This is the difference between Detroit Red Wings coach Dave Lewis and his predecessor, Scotty Bowman: On Dec. 10, Lewis read 'Twos the Night Before Christmas on stage at the city's renowned Fox Theatre. If Bowman had been invited, he would have read 'Twos the Night Before Christmas, but he also would have commented on Saint Nick's brutal travel schedule and wondered if Donder and Blitzen shouldn't be moved to the first line, ahead of Dasher and Dancer.
The record of the defending Stanley Cup champions resides in its usual high-end neighborhood—the Red Wings were 18-8-6-1 through Saturday, tied for third in the Western Conference. But the ambience around the team is different, and not merely because the dressing room was redone in cherry wood over the summer and the players now have a lounge so well-appointed they should be grabbing a postgame port instead of a beer. Bowman, the NHL's alltime best coach, who won a record nine Stanley Cups behind the bench before retiring last June, liked to foment a creative tension that kept his teams on edge. "Chaos isn't the right word, but there was more going on with Scotty," says Lewis, who before taking over had been an assistant in Detroit since his retirement as a player in 1987. "He understood that when you get in a game, things are chaotic, and he'd throw things out there and let the players handle it."
Lewis, whose style was influenced by his first NHL coach, the even-keeled Al Arbour of the New York Islanders, is far less opaque than Bowman, although his moves also occasionally need some explaining. Before a game against the New Jersey Devils on Nov. 27, Lewis brought in 20 large carrots and placed one in each of the players' lockers. The message confused defenseman Mathieu Dandenault ("He wants us to eat them," he guessed, "because carrots are good for our eyes, and if our eyes are better, we'll make better plays") and winger Darren McCarty ("Horses eat carrots, and the Wings are horses," McCarty speculated), but veteran forwards Brendan Shanahan and Brett Hull doped it out. Lewis was dangling a carrot: If Detroit beat the Devils, he would cancel practice the following day, which was Thanksgiving. The Red Wings won 3-2.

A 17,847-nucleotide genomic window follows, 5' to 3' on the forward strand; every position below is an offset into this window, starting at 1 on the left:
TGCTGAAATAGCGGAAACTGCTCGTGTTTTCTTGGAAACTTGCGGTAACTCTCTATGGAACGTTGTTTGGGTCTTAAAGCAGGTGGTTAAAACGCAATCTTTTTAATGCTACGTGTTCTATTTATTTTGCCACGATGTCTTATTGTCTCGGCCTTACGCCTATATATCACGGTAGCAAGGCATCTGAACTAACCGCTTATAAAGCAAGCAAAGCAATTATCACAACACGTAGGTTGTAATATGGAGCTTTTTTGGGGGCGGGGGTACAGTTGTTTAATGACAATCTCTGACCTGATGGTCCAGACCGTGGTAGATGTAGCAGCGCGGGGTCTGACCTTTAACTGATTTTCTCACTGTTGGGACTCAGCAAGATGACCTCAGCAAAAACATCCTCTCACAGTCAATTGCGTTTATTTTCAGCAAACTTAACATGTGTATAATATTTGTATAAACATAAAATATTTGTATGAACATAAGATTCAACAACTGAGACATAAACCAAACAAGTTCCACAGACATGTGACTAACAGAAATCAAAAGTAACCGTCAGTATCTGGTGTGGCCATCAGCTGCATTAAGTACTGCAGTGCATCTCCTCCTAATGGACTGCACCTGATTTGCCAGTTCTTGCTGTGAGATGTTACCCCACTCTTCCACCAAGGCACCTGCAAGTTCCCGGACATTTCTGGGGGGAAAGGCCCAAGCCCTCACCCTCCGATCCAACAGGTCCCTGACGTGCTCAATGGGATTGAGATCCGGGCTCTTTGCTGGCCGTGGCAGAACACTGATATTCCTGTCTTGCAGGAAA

Lewis is a tall man with a droopy moustache and an unabashedly expressive side, one that prompted him to write a poem—Sixteen—about the will needed to win a Cup. His was the shoulder Wings players cried on during Bowman's nine-year tenure. The issue general manager Ken Holland pondered before naming Lewis head coach was whether Lewis could change from being a nurturer to an authority figure, or as one member of the organization put it, "whether a mother could become a father."
"He's still a caring guy," Shanahan says about Lewis, "and he can't be someone he's not, but there has to be some evolving to go from assistant to head coach. There has to be some intimidation with being a head coach. Whether he's an intimidating guy or not, the office he holds has to be intimidating. No matter what you think of George W., you have to be impressed with meeting the president." So far this season Lewis has not been timid, twice yanking star netminder Curtis Joseph.
Lewis has had the benefit of continuity. He has a veteran, self-motivated team that can soldier through injuries—captain Steve Yzerman has yet to play this season after undergoing knee surgery in August—and a superb associate coach in Barry Smith, a Bowman acolyte and one of the NHL's top X's and O's men. Lewis also uses the same breakout patterns and forecheck systems as the club did last season. He continues to juggle personnel and still seeks the delicate balance between rolling four lines and having his best players on the ice longer, but the coaching transition has been almost seamless. Of course, in Hockeytown, coaches are judged by their record in June, not on the night before Christmas.
[This article contains a table. Please see hardcopy of magazine or PDF.]